Shasta Wins Ruling in Insurance Case
The California State Insurance Department recently ruled that two affiliates of Berkshire Hathaway Inc., Omaha, NE, broke California law with an insurance scheme that boosted profits while raising costs for a family-owned laundry, according to news reports.
In his ruling, California Insurance Commissioner Dave Jones said that Applied Underwriters and California Insurance Co. designed a workers’ compensation program called EquityComp to circumvent his department’s review, “to the disadvantage of small- and medium-sized businesses.” The arrangement meant smaller businesses would risk high costs as workers’ comp claims occurred, rather than paying steady rates based on past claims. The decision resulted from a complaint by TRSA operator member Shasta Linen Supply Inc., Sacramento, CA.
California Insurance properly filed its insurance policies and rates with the State Insurance Department before selling a policy to Shasta in 2009, according to the report. Then California Insurance had Applied Underwriters sell Shasta a “reinsurance participation agreement,” or “retroactive non-linear insurance policy,” called EquityComp, which had lower rates. The first policy had a “guaranteed cost” based on past claims, so its rates would remain steady for the duration of the policy. But EquityComp based its rates partly on current claims – making it “loss-sensitive” – and raised rates as claims occurred, essentially shifting the risk of claims from the insurance company to Shasta.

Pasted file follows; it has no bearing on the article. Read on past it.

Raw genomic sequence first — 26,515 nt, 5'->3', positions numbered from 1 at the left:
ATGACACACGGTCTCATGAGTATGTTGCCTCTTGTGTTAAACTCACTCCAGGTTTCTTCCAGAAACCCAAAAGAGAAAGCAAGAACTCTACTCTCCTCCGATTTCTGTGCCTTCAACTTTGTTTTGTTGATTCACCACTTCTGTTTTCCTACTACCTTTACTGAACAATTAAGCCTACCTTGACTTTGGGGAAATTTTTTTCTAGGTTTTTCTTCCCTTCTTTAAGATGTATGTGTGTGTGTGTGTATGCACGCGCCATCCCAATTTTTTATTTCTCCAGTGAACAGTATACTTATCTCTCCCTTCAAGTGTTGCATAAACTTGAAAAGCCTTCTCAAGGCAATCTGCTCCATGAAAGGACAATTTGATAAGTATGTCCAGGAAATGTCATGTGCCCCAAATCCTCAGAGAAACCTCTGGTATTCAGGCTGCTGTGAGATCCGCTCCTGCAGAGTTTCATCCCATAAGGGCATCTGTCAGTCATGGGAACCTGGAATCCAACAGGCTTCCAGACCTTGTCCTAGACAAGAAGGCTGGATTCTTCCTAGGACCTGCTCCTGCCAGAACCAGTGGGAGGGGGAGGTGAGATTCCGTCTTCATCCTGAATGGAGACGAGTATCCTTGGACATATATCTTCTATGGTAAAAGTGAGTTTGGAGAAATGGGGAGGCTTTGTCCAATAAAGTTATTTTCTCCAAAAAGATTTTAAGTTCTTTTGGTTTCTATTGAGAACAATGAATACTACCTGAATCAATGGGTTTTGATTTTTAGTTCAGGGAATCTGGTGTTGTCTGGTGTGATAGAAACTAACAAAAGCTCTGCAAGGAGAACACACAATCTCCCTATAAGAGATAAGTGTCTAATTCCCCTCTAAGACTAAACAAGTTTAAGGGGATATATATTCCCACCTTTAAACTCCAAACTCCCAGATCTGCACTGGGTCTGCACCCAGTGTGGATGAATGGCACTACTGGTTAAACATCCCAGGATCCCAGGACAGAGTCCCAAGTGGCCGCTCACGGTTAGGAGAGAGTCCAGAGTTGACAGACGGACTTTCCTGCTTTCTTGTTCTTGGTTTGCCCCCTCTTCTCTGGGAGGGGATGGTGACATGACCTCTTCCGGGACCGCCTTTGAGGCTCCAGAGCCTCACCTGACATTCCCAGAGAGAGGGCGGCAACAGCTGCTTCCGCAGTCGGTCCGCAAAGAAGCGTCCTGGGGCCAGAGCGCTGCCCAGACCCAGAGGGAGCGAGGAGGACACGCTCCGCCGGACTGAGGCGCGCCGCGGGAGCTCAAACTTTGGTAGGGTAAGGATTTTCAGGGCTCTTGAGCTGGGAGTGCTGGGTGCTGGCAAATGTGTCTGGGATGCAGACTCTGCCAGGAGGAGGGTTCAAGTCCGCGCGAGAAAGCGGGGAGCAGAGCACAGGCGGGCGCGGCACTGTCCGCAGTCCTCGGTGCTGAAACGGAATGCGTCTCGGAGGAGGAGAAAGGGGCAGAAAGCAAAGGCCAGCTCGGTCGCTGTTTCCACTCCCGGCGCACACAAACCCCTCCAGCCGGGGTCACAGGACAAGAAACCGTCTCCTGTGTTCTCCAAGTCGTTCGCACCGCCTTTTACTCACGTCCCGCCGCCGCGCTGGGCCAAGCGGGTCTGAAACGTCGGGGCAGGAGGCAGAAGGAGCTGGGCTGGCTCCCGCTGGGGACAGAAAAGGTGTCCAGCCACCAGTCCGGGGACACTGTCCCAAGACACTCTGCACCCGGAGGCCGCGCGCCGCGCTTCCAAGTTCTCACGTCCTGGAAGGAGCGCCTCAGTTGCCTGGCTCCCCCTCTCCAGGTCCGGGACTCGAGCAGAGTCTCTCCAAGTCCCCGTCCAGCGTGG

According to Jones’ summary of the dispute, California Insurance argued that EquityComp is an agreement between Applied Underwriters and Shasta, not an insurance policy, and that because it doesn’t alter the rates or terms of an insurance policy, it isn’t subject to state regulators’ review.
In his ruling, which is subject to court appeal, Jones said that Shasta filed a complaint with Jones’ office in August 2014, seeking to have the policy voided and money refunded. In his ruling, Jones said that the reinsurance participation agreement is void and that EquityComp does modify the first insurance policy’s rates and obligations, making it subject to his department’s review.
He said California Insurance and Applied Underwriters created EquityComp to avoid state government’s review of the workers’ compensation coverage. Because the EquityComp agreement is void, Jones ruled, Shasta doesn’t need to make additional EquityComp payments and California Insurance must refund money that Shasta paid in excess of its guaranteed-cost policy. The California State Insurance Department will review whether Berkshire and other companies also are selling workers’ compensation policies that haven’t been reviewed by the department.
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